After two days, five firefighters walked out of the tomb

The Rescue
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The Independent US

Rescue workers pulled mounds of rubble from the roof of an all-terrain vehicle parked close to where the north tower of the World Trade Centre used to stand, and found a miracle inside. Five firemen were inside the car. They had been there for two days, in a tomb of wreckage. But they walked out alive.

Word of the astonishing discovery quickly spread through the rescue area in the early afternoon yesterday. It means that the number of people pulled alive from the debris of the World Trade Centre doubled all at once from five to 10. The immediate effect was to lift spirits of the thousands of rescue workers and spur all of them to accelerate their efforts.

Yet, it will barely detract from the otherwise overwhelmingly grim overview of the situation on the southern tip of Manhattan island. Earlier, the Mayor of New York, Rudolph Giuliani, told reporters that a total of 4,763 people had been put on the city's missing persons list following the kamikaze levelling of the twin towers by two commercial jets on Tuesday.

That number could still rise as the city, as well as numerous commercial enterprises that used to have offices in the towers, continued in their efforts to assess just how many people were still inside the towers when they fell.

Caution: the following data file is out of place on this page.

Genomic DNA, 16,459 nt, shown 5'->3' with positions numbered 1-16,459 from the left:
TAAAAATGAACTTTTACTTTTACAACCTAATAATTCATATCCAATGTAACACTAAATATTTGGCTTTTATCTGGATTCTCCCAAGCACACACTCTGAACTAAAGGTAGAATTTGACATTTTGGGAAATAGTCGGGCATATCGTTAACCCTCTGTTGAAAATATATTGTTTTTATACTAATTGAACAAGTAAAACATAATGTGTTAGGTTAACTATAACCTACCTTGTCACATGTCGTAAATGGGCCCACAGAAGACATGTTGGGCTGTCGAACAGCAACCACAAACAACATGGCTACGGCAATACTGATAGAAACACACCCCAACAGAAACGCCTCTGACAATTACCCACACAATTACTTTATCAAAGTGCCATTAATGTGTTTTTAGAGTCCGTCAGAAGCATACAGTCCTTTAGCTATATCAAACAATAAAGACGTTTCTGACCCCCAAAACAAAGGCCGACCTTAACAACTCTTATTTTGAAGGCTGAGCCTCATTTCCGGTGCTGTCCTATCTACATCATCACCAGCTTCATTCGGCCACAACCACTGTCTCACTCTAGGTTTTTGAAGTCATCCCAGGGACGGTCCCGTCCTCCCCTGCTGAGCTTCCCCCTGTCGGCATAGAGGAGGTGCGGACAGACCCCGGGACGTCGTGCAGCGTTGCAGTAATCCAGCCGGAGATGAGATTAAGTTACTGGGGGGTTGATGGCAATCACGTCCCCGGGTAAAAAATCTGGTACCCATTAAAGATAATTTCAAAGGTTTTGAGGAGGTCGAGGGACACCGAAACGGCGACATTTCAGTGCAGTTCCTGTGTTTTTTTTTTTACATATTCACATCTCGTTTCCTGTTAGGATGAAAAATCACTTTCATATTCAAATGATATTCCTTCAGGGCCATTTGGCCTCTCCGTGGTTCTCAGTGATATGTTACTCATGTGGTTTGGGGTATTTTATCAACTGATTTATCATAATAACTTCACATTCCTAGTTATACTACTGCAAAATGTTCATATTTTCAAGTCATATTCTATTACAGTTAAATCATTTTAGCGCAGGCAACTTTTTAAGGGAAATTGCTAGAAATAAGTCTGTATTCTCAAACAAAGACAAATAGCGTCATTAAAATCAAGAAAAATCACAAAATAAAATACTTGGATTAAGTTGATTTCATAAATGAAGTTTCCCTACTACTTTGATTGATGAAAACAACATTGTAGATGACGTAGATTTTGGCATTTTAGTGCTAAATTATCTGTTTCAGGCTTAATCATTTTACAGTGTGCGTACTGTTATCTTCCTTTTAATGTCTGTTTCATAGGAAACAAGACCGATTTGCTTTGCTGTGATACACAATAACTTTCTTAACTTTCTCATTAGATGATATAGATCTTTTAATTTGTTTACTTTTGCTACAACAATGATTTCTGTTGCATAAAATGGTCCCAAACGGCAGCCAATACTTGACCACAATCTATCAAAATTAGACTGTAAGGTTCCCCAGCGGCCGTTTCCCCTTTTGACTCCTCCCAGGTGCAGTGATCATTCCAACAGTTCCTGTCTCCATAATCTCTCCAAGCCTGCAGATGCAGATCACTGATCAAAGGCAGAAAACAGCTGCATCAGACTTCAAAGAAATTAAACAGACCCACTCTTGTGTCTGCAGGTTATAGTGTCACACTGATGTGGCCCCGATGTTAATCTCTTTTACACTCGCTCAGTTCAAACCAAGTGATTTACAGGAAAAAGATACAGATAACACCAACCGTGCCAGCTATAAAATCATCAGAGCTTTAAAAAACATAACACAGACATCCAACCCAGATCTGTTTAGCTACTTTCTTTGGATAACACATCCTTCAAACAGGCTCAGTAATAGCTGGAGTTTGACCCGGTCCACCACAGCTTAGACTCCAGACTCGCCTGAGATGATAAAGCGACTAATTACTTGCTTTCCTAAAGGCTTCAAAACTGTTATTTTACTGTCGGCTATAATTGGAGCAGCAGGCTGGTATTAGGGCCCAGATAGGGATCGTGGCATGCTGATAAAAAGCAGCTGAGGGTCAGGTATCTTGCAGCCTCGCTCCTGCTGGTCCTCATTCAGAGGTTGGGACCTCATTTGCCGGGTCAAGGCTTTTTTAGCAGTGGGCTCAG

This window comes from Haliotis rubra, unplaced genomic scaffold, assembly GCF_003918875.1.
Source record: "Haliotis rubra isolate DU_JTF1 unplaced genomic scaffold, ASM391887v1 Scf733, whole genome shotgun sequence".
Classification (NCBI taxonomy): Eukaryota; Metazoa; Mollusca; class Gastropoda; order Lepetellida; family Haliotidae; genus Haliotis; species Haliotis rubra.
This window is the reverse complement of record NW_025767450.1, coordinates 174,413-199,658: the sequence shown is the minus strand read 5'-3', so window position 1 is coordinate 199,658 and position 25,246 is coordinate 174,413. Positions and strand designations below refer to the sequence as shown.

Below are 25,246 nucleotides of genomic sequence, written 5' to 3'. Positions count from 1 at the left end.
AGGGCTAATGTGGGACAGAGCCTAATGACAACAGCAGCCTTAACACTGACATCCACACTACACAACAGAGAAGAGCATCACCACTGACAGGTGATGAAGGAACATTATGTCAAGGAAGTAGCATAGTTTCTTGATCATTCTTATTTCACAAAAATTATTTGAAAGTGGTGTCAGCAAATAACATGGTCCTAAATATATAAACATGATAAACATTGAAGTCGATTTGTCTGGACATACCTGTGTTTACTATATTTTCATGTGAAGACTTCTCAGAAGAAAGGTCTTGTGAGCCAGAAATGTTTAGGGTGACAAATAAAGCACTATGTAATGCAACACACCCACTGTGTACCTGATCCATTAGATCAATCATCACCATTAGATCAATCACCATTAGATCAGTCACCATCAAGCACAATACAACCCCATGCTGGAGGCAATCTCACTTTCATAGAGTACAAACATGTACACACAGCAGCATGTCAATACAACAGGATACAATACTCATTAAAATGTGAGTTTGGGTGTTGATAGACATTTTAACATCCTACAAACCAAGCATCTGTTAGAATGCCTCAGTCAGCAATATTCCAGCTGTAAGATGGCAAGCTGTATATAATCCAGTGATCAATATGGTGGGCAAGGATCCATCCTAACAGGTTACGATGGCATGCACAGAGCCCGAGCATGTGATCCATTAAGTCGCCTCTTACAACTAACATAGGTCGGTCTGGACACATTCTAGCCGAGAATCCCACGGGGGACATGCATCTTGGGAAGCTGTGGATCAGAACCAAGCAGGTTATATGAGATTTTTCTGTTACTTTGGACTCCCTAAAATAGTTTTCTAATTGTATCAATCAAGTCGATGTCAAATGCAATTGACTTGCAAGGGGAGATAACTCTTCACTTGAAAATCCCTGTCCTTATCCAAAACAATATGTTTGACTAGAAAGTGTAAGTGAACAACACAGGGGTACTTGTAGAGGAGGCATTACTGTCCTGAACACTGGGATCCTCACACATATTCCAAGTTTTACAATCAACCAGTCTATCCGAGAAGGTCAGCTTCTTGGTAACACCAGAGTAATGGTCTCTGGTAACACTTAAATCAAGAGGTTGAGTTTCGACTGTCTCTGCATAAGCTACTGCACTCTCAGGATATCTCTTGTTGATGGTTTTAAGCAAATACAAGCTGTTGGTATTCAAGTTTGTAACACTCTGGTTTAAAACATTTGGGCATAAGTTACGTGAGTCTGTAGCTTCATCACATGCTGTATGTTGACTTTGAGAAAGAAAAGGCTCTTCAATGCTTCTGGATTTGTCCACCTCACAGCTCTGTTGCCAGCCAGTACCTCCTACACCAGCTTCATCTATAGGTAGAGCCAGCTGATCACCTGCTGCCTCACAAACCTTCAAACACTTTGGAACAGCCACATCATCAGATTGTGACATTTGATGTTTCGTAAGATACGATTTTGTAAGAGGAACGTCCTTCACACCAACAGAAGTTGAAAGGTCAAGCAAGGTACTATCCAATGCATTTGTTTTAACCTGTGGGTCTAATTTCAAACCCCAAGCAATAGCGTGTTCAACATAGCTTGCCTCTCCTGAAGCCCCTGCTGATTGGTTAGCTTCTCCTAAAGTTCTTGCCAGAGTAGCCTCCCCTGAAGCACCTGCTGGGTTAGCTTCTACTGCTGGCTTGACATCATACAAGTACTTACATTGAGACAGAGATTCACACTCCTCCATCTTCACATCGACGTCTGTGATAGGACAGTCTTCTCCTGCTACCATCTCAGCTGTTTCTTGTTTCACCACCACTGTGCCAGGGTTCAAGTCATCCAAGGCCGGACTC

As if to emphasise just how appalling the final death tally is likely to be, the city confirmed that it had ordered a total of 11,000 body bags. Rescuers meanwhile reported finding more bodies in the tangle of wreckage yesterday as well as scores of severed body parts and other organs.

The situation was "horrible and gruesome," the Mayor said at a press conference at the New York Armoury, adding, "I'm sorry that I have to describe it that way, but that's unfortunately the situation that we're facing."

The official death toll by early afternoon had risen to 94, far below where it will end up.

A morgue set up in a Brooks Brothers clothing store received remains a limb at a time. Other bodies and parts of bodies were being driven north in refrigerated grocery lorries to the city's main morgue on First Avenue and 27th street. On their journey they passed by Bellevue Hospital, where so many relatives have been gathering for news of missing loved ones.

Speaking before the five firefighters were found, the Mayor revealed that it had been several hours since rescuers had received any more messages via cellphones from people apparently buried alive under the debris. He said that that did not mean that anyone was giving up on finding more people alive, with the use of heat sensors, camera-equipped remote-control robot vehicles and numerous sniffer dogs.

"We've have indications from the dogs that we use to try to spot people, we've had indications that there are people," Mr Giuliani said. "We've followed those up, and in some cases that's not correct, but we're going to continue to do that. We're still hopeful we can find people."